Figure 7-4. Aspects of regulation by and of genes. (A) Hox combinatorial expression figure; similar anterior-posterior colinear expression affects both invertebrates and vertebrates; gray shade is used to indicate the gene class and the most anterior location of its expression along the axis where the gene has its predominant effect, as shown by corresponding shading in the two types of animal; for example, darker-shaded genes are expressed posteriorly and affect caudal regional development; (B) schematic of regulatory circuits, hierarchies, and batteries, illustrated by a schematic of the use of the TF Cdx to regulate Hoxc8 that in turn is a selector for many other genes, in patterning early caudal vertebrate development; the diamond symbol represents an enhancer sequence that flanks Hoxc8 (e.g., see Shashikant et al. 1998).
for the organism (e.g., Losick and Sonenshein 2001; Struhl 2001). However, because transcription factors work via regulatory elements, there is a ready escape: mutations that add, delete, or modify a particular RE will only affect the expression of its nearby gene and hence only that particular use of the TF that recognizes the RE.
This provides room for tremendous evolutionary flexibility, but there is also a potential flip side. If the same TF is used in many contexts, an organism is vulnerable to a high degree of multiple jeopardy. A given TF may use hundreds of REs scattered across the genome in its different functional contexts. Relying on one sequence in too many ways raises the likelihood that one or more of these REs will be mutated, and that could be harmful. There are at least two ways to protect a gene against this kind of mutational regulatory "noise" (Sengupta et al. 2002). One is to flank it with multiple copies of the relevant RE; Figure 4-7 provided an example of enhancers upstream of lens protein genes (this shows between-species variation, but the principle is the same). As was shown in Table 4-5, another mutational buffer is for a TF to evolve tolerance for variation in its recognition sequence. Not all the sequences are equally efficient at binding the TF, but they are at least recognized.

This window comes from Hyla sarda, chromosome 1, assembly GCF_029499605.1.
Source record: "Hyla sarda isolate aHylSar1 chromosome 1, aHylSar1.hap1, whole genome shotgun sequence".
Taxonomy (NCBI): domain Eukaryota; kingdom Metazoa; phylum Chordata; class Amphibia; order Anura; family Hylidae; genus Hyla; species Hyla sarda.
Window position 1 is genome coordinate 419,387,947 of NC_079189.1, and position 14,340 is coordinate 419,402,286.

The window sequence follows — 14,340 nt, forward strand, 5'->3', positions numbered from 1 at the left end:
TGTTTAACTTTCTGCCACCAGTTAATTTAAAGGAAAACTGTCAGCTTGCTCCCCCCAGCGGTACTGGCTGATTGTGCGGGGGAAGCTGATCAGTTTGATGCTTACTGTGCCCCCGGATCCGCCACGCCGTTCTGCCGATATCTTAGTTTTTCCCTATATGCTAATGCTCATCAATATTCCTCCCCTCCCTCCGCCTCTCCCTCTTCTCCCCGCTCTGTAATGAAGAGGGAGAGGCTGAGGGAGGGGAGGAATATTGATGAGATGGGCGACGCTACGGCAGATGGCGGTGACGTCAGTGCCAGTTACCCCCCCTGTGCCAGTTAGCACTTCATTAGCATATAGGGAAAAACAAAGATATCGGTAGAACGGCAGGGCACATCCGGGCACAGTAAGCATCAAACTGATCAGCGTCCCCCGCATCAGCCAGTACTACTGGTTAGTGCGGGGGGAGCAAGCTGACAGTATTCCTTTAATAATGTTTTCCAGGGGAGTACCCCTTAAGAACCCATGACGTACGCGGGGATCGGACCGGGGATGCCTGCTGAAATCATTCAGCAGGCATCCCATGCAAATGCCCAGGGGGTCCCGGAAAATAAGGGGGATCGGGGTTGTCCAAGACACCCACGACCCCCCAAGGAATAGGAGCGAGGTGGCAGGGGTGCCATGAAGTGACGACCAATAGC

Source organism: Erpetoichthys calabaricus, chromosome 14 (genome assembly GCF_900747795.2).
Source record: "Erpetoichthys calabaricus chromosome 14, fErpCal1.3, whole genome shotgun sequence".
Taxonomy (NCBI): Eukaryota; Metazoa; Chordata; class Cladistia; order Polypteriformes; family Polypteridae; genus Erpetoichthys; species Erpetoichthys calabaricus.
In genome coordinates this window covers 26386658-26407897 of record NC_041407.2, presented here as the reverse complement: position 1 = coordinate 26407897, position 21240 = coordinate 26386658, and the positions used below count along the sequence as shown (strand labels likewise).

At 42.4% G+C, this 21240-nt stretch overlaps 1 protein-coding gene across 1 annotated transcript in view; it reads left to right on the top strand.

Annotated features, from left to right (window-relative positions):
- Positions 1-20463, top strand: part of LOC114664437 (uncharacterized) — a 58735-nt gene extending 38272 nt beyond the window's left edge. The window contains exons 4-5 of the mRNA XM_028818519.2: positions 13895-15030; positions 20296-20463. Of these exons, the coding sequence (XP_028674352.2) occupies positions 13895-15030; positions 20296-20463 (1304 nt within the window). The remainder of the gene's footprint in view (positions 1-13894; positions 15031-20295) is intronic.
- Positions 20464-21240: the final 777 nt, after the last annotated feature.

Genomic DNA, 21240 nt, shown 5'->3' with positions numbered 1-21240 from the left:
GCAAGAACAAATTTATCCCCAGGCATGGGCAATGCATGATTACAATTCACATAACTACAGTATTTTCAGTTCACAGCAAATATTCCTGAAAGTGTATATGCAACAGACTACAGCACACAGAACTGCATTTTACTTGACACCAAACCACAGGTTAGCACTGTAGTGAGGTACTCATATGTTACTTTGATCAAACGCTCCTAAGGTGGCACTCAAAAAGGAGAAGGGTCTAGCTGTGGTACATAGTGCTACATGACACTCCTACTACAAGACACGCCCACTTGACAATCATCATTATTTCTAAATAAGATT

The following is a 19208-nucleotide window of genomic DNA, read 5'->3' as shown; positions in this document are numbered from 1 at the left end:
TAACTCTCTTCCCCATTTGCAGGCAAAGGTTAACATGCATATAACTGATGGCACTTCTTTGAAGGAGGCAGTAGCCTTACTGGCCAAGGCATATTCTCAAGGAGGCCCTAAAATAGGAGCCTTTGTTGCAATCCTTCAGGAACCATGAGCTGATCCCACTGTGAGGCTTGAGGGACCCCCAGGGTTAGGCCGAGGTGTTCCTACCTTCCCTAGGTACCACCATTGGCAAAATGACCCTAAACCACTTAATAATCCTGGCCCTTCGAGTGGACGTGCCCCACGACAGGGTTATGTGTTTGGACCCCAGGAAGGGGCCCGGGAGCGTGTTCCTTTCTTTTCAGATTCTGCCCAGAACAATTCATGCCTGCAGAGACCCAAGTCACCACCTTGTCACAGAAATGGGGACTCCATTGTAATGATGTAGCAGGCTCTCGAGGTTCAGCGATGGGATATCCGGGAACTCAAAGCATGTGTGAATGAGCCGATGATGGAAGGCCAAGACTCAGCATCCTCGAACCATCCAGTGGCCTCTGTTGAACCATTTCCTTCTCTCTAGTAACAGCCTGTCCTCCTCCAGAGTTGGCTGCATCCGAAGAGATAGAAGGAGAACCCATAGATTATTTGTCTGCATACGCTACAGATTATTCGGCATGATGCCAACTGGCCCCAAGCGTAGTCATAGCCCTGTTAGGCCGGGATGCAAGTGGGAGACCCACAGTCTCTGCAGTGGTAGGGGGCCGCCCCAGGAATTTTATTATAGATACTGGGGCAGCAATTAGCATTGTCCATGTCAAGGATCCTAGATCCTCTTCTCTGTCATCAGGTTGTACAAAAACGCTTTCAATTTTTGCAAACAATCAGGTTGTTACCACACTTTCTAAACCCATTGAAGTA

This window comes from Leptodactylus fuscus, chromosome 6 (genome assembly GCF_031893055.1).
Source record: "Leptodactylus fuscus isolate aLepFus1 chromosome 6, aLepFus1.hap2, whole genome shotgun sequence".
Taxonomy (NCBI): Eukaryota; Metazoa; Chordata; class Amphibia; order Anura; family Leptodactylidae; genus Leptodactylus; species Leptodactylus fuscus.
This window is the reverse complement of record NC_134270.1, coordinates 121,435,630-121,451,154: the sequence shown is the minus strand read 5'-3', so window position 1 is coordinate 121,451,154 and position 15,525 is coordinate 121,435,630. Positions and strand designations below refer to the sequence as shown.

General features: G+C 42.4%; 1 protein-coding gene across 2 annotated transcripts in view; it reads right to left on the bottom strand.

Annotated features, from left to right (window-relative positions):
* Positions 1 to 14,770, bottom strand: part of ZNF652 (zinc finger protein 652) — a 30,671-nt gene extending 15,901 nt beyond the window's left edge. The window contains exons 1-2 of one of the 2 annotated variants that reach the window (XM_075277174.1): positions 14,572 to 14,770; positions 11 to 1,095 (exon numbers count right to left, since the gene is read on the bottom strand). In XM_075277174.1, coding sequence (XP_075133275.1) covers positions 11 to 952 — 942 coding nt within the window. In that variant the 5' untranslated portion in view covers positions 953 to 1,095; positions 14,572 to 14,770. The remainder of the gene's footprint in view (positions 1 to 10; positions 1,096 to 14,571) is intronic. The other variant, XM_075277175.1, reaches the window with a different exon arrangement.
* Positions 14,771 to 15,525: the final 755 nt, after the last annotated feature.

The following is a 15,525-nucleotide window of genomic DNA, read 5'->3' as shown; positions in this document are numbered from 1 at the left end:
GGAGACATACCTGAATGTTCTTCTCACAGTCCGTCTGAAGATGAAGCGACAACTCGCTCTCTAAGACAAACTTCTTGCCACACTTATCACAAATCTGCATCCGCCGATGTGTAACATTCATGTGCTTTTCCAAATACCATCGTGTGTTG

However, this same robustness that buffers a gene's enhancers from being erased by mutation makes it more difficult for evolution to remove that gene from the TF's set of regulated genes—it could take many mutations to delete all the relevant REs for a given gene to completely destroy the binding site (as opposed just to making it less efficient and, for example, lowering the expression level of the gene). This could tie functions together over evolutionary time once the use of REs for a common TF is established, yielding suites of traits that evolve together, at least for a period until mutational variation accumulates. During that time, traits might appear to share adaptive constraint, and could possibly be wrongly interpreted as of apparent canalization of traits, of selectively constrained variation, evolutionary stability, or range of response to environmental changes (e.g., Siegal and Bergman 2002). This is speculative, but a balance between robustness to mutation and stabil-
ity on the one hand and evolutionary flexibility on the other may be the consequence of the network or mesh-like nature of developmental and homeostatic controls.